Projected impacts and related losses and damages are set to intensify with every fraction of a degree, meaning action to address this must dramatically accelerate. The UN Climate Change High-Level Champions aim to play an instrumental part in this process.
Climate change: This is the impact of extreme weather events on the economy
Hurricane Ida, the fourth and to-date strongest storm of the 2021 Atlantic hurricane season, has made its way to New York City, albeit as a much weaker tropical storm. Nevertheless, Ida caused widespread flooding and a state of emergency declaration in the United States’ biggest city. The current season has so far produced four out of the six to ten predicted hurricanes, but the most active and dangerous time between August and October is still underway.
Over the past decade, global economic losses from weather events like storms, floods, droughts and wildfires have grown more costly. During the first decade of the 21st century, there were only two years when weather disasters cost more than $200 billion (including 2010). In the second decade, those $200 billion-dollar-a-year losses seem to have become more normal, with seven out of ten years grossing over $200 billion in global losses from weather events. The costliest year on record was registered in 2017, totaling over $470 billion in losses, including those from major Hurricanes Harvey, Maria and Irma. All in all, weather damages totaled approximately $2.5 trillion around the globe between 2011 and 2020, up almost 50 percent from the 2001-2010 figure.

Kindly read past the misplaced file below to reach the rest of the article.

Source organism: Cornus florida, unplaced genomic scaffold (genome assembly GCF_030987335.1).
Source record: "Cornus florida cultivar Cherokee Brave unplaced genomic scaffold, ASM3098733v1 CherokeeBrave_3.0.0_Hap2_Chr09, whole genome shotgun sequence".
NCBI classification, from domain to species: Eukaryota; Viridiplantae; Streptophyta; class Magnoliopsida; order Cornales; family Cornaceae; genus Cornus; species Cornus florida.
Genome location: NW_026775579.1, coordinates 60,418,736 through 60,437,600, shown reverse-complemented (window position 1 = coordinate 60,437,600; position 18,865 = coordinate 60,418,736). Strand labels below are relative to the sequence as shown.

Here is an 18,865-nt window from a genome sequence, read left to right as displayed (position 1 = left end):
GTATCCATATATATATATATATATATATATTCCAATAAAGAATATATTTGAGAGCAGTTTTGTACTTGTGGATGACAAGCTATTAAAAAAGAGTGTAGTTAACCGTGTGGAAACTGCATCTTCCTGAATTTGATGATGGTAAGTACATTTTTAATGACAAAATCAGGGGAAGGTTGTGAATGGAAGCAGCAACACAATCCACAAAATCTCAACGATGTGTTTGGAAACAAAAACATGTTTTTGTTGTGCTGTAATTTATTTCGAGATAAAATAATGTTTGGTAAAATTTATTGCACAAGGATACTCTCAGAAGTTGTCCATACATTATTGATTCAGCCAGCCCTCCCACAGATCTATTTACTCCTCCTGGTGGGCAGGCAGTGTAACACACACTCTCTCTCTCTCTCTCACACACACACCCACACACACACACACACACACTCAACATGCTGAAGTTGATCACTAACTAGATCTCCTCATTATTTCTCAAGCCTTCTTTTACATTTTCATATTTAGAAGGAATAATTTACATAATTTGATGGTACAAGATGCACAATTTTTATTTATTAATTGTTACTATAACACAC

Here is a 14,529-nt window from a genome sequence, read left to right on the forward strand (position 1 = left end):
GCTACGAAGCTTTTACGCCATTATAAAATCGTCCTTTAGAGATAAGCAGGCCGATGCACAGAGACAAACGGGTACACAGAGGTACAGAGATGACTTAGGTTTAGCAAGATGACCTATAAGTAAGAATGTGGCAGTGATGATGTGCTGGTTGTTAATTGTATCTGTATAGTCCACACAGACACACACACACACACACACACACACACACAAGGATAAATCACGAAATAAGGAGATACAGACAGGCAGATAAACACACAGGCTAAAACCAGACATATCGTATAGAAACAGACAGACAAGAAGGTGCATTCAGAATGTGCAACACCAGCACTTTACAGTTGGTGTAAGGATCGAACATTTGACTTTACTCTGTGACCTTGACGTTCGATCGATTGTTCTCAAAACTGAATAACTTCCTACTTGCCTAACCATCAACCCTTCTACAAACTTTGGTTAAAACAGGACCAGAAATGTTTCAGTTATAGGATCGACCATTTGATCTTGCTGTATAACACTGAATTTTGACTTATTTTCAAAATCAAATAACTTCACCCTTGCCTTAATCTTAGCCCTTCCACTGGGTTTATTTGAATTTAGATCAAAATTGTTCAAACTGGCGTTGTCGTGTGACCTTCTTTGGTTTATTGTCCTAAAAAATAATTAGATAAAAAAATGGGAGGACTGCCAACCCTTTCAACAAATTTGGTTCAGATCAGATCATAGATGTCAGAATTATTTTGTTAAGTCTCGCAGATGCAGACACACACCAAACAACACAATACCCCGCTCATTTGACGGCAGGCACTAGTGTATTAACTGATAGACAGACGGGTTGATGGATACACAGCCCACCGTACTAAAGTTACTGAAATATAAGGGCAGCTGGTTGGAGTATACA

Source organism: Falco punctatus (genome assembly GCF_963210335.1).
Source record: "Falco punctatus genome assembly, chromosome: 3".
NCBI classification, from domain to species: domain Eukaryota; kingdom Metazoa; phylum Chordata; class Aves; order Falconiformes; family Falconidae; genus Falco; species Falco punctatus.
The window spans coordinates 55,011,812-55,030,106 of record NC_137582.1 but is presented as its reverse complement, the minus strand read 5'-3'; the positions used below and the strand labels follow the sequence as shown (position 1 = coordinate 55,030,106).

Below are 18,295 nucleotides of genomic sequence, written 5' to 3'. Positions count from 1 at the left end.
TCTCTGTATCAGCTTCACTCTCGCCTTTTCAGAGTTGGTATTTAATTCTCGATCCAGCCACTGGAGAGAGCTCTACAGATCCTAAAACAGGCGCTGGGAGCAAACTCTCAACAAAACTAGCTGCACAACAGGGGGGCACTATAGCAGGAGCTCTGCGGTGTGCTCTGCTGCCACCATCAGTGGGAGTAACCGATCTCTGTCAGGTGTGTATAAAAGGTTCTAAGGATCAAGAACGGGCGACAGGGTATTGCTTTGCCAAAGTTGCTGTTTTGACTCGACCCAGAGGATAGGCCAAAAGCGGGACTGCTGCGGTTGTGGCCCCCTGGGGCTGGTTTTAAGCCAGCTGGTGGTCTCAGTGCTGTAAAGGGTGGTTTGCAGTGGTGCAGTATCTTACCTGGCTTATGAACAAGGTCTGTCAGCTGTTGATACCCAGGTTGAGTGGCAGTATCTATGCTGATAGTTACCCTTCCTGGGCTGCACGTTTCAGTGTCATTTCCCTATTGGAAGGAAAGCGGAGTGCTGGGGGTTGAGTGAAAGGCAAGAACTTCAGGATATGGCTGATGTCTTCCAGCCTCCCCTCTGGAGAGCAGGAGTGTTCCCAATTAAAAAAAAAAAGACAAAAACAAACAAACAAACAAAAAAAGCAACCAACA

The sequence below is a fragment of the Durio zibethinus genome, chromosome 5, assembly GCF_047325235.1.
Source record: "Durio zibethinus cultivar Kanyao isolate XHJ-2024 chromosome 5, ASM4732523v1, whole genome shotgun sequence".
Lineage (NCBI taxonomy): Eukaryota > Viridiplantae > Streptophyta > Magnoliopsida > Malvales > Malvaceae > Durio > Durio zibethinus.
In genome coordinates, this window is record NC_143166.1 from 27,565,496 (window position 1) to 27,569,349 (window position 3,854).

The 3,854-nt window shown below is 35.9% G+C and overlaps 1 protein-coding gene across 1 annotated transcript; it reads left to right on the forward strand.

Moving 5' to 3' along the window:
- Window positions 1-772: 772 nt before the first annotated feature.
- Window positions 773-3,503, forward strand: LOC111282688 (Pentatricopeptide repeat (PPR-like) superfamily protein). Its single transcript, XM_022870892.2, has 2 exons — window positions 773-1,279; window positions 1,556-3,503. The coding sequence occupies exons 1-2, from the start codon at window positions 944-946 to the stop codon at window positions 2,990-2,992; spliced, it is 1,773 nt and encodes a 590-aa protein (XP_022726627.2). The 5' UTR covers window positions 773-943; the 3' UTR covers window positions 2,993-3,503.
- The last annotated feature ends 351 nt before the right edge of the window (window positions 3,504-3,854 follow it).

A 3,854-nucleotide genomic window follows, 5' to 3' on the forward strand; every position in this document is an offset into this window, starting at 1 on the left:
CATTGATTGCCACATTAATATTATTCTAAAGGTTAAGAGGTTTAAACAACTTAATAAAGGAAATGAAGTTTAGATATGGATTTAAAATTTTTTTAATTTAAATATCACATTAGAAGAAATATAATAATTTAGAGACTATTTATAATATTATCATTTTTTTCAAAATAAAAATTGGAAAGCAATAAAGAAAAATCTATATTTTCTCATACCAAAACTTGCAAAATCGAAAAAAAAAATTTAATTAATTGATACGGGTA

As part of the 2020 Weather, Climate and Catastrophe Insight report, insurance service provider AON points out that due to the influences of climate change, it is expected that “the storms which do develop have the potential to be larger, more intense, and pose a greater risk to coastal and inland vulnerabilities.
As resilience continues to improve, it should be possible to move from crisis management to risk management of droughts in the Horn of Africa, explains David Nash, Professor of Physical Geography, University of Brighton.
Forest clearing and pollution originating from aquaculture and agriculture are the single biggest factor of mangrove loss, according to 200 scientific studies published over the past four decades.
The Earth has lost 4,000 square kilometres (km2) of its tidal wetlands over the past 20 years, a new study finds. This is equal to an area roughly the size of the Spanish island Mallorca or the Indian state of Goa.